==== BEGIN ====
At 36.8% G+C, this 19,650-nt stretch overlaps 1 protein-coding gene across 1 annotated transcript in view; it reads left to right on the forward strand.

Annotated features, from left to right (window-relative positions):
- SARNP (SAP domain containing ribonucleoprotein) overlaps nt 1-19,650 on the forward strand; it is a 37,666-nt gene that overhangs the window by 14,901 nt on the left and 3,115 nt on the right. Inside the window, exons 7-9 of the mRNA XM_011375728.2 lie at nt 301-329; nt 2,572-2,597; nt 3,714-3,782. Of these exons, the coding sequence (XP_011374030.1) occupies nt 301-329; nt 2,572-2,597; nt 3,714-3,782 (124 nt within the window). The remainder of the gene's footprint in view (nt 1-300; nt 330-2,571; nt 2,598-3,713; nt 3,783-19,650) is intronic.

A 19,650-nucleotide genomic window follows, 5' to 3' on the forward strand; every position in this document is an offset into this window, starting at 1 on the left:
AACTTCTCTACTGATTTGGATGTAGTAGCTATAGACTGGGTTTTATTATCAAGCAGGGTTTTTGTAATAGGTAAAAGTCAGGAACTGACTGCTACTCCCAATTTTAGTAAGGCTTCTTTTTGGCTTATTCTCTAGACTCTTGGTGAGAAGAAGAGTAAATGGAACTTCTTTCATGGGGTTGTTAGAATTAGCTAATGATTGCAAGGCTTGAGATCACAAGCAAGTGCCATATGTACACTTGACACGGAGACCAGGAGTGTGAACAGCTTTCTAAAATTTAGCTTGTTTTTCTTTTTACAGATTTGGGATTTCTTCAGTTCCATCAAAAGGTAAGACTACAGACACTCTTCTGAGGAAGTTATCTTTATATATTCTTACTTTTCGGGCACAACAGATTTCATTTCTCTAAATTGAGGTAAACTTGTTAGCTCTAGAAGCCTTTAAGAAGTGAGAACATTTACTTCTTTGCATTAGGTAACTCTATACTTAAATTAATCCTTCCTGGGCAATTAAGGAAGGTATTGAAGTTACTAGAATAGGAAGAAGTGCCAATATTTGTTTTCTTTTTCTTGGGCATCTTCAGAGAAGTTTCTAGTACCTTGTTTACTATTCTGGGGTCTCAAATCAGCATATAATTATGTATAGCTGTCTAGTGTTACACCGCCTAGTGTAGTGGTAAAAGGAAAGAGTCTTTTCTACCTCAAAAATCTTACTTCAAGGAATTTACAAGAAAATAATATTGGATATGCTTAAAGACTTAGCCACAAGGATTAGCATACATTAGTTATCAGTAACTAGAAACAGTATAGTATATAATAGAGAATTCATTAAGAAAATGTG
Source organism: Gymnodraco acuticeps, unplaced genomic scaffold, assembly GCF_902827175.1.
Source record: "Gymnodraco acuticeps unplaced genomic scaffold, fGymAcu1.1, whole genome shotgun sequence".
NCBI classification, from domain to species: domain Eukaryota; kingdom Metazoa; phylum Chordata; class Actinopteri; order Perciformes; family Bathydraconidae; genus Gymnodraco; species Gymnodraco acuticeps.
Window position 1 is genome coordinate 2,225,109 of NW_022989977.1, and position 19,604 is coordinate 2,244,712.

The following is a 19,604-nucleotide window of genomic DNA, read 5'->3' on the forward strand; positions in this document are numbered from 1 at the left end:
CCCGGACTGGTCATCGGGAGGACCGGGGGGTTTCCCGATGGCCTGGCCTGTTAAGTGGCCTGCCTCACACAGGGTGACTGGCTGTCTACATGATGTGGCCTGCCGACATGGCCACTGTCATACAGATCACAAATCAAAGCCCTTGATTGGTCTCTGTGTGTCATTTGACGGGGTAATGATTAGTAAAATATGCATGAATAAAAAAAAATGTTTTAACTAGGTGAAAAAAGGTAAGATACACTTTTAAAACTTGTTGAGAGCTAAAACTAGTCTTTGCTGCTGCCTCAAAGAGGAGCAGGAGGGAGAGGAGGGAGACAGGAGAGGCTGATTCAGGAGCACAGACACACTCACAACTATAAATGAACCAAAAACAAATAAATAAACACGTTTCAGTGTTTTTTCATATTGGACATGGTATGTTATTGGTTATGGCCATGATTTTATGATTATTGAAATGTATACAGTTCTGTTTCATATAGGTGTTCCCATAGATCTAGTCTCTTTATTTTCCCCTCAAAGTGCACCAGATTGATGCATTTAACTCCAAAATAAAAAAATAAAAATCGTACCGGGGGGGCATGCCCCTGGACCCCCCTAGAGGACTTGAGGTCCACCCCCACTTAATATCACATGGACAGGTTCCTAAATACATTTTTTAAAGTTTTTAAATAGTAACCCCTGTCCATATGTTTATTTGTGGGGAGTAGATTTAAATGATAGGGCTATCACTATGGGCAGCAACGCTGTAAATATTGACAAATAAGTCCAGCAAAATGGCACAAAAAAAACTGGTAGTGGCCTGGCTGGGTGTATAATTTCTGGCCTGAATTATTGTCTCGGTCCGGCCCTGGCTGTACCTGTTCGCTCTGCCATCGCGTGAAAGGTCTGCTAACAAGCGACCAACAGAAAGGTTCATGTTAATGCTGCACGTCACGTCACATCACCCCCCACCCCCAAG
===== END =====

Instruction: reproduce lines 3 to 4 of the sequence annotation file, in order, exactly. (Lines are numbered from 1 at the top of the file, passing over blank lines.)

- SARNP (SAP domain containing ribonucleoprotein) overlaps nt 1-19,650 on the forward strand; it is a 37,666-nt gene that overhangs the window by 14,901 nt on the left and 3,115 nt on the right. Inside the window, exons 7-9 of the mRNA XM_011375728.2 lie at nt 301-329; nt 2,572-2,597; nt 3,714-3,782. Of these exons, the coding sequence (XP_011374030.1) occupies nt 301-329; nt 2,572-2,597; nt 3,714-3,782 (124 nt within the window). The remainder of the gene's footprint in view (nt 1-300; nt 330-2,571; nt 2,598-3,713; nt 3,783-19,650) is intronic.

A 19,650-nucleotide genomic window follows, 5' to 3' on the forward strand; every position in this document is an offset into this window, starting at 1 on the left: